I have spent the last few days locked in crisis talks with the marketing staff here at One Small Step PLC. Various reasons ( apart from the obvious "It's crap") have been put forward for the current dismal circulation figures, and one that the guys with the Gok Wan spectacles kept coming up with was "lack of stats"
Now, I had noticed that real outdoor bloggers include detailed distance and uplift figures for all their adventures. Indeed there is a subset who appear so committed to this that they post stuff like "Just popped upstairs to the loo and realised that this brought my uplift figure to a round 12000 metres for the year to date - an increase of 2.8% on the same period last year" Well yes. If your bathroom is upstairs and you wash your hands sixty times a day, you are going to do a lot of climbing!
Now I have tried, but I am afraid that, at my age I no longer have the manual dexterity to manipulate a gnurled (hmm, probably first time I have had reason to write that word) wheel through the creases of a Landranger or the eyesight to count contours. I strongly suspect that some of the youngsters out there use some kind of electrical device to produce these figures.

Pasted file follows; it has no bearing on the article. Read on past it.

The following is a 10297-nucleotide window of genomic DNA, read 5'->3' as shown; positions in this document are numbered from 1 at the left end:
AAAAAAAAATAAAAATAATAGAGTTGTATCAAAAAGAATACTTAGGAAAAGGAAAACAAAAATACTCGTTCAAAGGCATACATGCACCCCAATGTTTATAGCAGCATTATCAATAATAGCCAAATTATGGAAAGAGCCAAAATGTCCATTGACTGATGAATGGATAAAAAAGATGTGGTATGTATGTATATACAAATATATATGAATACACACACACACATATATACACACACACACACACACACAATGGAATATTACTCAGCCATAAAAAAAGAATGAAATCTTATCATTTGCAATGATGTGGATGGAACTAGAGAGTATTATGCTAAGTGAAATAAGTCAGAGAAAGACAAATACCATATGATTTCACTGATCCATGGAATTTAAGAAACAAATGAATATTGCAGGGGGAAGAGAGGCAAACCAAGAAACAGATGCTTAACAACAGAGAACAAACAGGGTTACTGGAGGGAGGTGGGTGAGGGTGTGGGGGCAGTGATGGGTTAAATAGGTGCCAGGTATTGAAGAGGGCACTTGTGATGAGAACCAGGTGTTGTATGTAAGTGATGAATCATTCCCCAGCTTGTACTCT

I can, however, share with you some figures, obtained under the Freedom of Information Act, which demonstrate the differences between hillwalking in the 1980s and the present day
As a result of inflation, and the devaluation of the foot against the Euro, all hills are now 78.23% higher than i remember. In addition, as part of their strategy to reduce the deficit, the government has cut the distance between contour lines, making all hills, at a stroke, 47.5% steeper in real terms.
The RTI (Recovery Time Index) has, of course, gone throught he roof and currently stands at 343 ( seasonally adjusted).
Here is another interesting figure